This is actually the region in the entire Champare area with the highest amount of limestone chalk. It is ideal for acidic grapes, which explains the abundance of Chardonnay.

Because it is surrounded by hillsides, this area gets plenty of wind that protects the vineyards. The oceanic and continental climate also plays a key role in providing the appropriate environment for growing Chardonnay grapes to create Blanc de Blancs Champagne.

This region has 13 villages, 6 of which are classified as Grand Cru, while 7 are Premier Crus.

While only four villages are located on the actual Côte des Blancs slope (Avize, Cramant, Le Mesnil-sur-Oger, and Oger), there is a large cluster of vineyards around these communes.

Côte de Sézanne

Champagne vineyards during a sunset
  • Famous Champagne Houses/Growers: Champagne Yveline Prat, Champagne Breton Fils, Domaine Collet-Champagne
  • Soil: Chalk, clay

The Côte de Sézanne is located South of Côte des Blancs and is considered an extension. Nonetheless, it is recognized as a separate sub-region. It is home to 12 villages that have 1,417 hectares of vineyards under cultivation by 715 operators.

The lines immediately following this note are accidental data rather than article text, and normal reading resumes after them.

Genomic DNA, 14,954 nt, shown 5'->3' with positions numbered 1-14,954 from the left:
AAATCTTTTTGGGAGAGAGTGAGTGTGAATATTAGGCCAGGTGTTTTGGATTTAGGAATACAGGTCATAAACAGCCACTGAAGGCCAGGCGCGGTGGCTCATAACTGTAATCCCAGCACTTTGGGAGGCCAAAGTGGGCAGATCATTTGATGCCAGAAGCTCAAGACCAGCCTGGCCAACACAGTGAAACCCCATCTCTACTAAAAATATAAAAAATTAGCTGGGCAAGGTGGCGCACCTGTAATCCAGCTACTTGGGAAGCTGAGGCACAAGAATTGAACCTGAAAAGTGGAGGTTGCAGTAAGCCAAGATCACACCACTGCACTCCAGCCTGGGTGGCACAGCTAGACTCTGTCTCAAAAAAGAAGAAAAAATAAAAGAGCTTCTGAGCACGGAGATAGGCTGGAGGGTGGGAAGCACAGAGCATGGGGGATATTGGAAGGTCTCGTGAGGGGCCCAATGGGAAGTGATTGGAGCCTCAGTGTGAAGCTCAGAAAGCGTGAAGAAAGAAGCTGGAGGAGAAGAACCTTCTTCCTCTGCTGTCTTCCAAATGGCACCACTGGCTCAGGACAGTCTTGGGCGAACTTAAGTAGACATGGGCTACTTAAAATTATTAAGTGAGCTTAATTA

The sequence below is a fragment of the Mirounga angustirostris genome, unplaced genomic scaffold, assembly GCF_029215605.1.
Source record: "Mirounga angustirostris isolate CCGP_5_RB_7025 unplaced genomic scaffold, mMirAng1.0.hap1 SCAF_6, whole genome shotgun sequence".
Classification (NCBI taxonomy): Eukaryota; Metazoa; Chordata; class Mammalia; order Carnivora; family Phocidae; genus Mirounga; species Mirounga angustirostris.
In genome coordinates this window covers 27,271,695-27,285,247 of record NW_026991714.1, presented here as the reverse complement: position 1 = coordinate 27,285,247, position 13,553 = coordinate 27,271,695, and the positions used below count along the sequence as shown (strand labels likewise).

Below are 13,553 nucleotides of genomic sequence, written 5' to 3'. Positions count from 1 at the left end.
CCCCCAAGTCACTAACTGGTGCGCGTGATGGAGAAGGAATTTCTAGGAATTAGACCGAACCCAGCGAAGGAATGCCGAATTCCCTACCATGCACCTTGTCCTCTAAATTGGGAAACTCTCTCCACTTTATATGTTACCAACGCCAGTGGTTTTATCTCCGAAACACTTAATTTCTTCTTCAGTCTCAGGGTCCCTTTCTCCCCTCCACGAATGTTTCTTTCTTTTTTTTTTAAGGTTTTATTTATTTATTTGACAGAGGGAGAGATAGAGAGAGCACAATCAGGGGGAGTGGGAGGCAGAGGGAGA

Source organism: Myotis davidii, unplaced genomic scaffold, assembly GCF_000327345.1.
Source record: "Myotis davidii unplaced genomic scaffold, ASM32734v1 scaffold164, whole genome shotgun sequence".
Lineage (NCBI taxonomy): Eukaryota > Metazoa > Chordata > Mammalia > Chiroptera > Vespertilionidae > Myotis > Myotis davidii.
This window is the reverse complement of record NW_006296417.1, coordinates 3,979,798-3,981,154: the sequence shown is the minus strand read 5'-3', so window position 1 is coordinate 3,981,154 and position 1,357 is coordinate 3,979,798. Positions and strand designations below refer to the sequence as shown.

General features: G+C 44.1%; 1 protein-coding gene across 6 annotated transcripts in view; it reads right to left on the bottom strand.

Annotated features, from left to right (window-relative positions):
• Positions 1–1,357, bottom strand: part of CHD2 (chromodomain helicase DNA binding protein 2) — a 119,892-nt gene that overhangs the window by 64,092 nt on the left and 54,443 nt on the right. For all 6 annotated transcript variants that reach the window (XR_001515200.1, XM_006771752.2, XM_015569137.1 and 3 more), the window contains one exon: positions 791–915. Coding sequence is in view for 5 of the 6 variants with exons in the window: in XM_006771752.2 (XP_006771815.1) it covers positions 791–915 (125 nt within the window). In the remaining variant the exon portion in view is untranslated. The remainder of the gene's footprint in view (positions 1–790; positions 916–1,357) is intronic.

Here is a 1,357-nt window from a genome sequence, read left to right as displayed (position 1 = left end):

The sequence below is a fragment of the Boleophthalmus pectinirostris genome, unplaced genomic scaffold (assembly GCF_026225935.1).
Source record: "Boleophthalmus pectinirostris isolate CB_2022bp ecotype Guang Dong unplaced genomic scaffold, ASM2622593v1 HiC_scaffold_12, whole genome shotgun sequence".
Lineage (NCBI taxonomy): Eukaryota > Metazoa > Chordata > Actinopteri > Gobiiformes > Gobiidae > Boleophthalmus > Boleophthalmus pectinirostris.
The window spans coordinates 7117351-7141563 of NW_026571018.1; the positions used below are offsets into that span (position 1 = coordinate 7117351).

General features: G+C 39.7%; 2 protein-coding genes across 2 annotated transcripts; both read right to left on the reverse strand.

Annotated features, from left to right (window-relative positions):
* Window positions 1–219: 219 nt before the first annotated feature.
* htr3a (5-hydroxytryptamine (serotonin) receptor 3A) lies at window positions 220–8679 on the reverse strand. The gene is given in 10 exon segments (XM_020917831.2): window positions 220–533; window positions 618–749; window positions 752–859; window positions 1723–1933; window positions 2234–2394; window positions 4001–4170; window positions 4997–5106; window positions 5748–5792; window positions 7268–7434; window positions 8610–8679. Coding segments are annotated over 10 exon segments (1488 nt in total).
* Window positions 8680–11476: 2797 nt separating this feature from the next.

The soil of Côte de Sezanne is different from other regions located in the North because the majority are chalky, clay-rich soils rather than just chalk. Meanwhile, their climate is mostly humid mixed with sufficient sun exposure.

This specific terroir gives producers an advantage as their grapes tend to ripen earlier and produce rounder and milder wines. They use these grapes to blend multiple vintages by big Champagne houses.

The Chardonnay grape variety accounts for 75% of vines in this region. Pinot Meunier and Noir are also grown here, adding their own fruity flavors to the region's wines that are well known for having plenty of characterful taste.

The average vineyard size in the Côte de Sezanne is 1,479 hectares, with 733 vineyards owning a share of it. This translates into 1,135.6 hectares for Chardonnay grapes and 266.2 hectares for Pinot Noir, and 69.6 hectares for Pinot Meunier. There are also 7.6 hectares dedicated exclusively to other grape varieties.

Conclusion

We hope you found our exploration of the best wine regions in France helpful. If you intend to be a serious wine enthusiast or aficionado, it is crucial that you also learn things about wine, such as reading labels, wine drinking, and knowing where they come from.

Did you find this article helpful? If we missed anything, don't hesitate to reach out! We'd love to know your thoughts below.